After holding a kickoff call with everyone involved in the content project, it’s important to make sure everyone is aware of their roles and responsibilities. Your project manager (either internal or external) should break down each project step into its components with associated delivery dates. While you can do this in a spreadsheet, we find a dedicated project management system to be extremely helpful, as it can send automated reminders every step of the way. Here’s an example of an ebook’s workflow for the copy stage.

While key executive stakeholders don’t need to receive day-to-day project alerts, they should receive advance notice of the dates when they’ll be needed to provide feedback. Often, feedback takes longer than anticipated, so give your team room to move back other deadlines accordingly each time you fall behind schedule.

It’s also important to notify your stakeholders of what kind of feedback is expected at each stage of the process: In an outline, for instance, verbiage isn’t important, so ensure that your stakeholders aren’t focused on line edits when they should only be looking at the general messaging.

If you’re in an unpredictable industry, allow time (and budget) for mid-project changes.

Some industries, such as finance and insurance, face heavy regulatory pressure, and you may find that you’ve gotten to the finish line on a content project only to discover that you don’t have legal authority to share certain client data, or that a new law will add a lot of complexity to how your clients can make use of your solution.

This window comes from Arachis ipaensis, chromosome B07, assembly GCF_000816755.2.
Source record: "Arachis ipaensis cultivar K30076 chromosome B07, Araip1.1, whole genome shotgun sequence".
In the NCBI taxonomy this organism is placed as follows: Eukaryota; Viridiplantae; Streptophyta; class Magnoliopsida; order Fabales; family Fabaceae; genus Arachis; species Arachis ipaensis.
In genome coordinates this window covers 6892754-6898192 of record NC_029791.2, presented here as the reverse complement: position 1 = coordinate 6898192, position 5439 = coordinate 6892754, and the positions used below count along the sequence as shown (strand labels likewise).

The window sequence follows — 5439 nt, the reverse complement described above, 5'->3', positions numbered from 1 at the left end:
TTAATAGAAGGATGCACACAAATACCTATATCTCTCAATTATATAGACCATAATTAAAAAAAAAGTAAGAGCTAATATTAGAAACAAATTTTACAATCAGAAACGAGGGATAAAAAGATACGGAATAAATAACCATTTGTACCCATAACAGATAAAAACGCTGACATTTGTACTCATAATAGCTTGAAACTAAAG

In certain situations, your content can become irrelevant before you’ve even launched it—so make sure that your organization has the potential to be agile and make shifts as needed. If you’re working with an outside vendor, use a milestone-based approach to payments, so that each revision cycle can be factored into the process as its own deliverable. In any case, if your content needs aren’t predictable, ensure that your team has enough time, budget, and resources to regroup and rescope the project based on changing variables along the way.

We’ve found that a clear, streamlined process with strong communication along the way is pivotal to the success of any content marketing project, regardless of the size or scope. Start with a clearly documented content strategy; use a strong team of internal and/or external content creators and provide them with access to high-level subject-matter experts; and follow a clear-cut process to carry your content marketing project through to the finish line.

The end result? A compelling, on-brand asset, delivered on time and on budget, that will move your marketing needle.

 



Author: Kathryn Hawkins
Kathryn Hawkins is co-founder and managing director of Eucalypt, a B2B content marketing agency based in Scarborough, Maine, that works with enterprise and early-to-mid stage startup companies. Her background is rooted in journalism, as a former writer for publications including BNET and GOOD Magazine, and she contributes to Inc.com with a regular column about content marketing, Content Matters. Follow her on Twitter at @kathrynhawkins.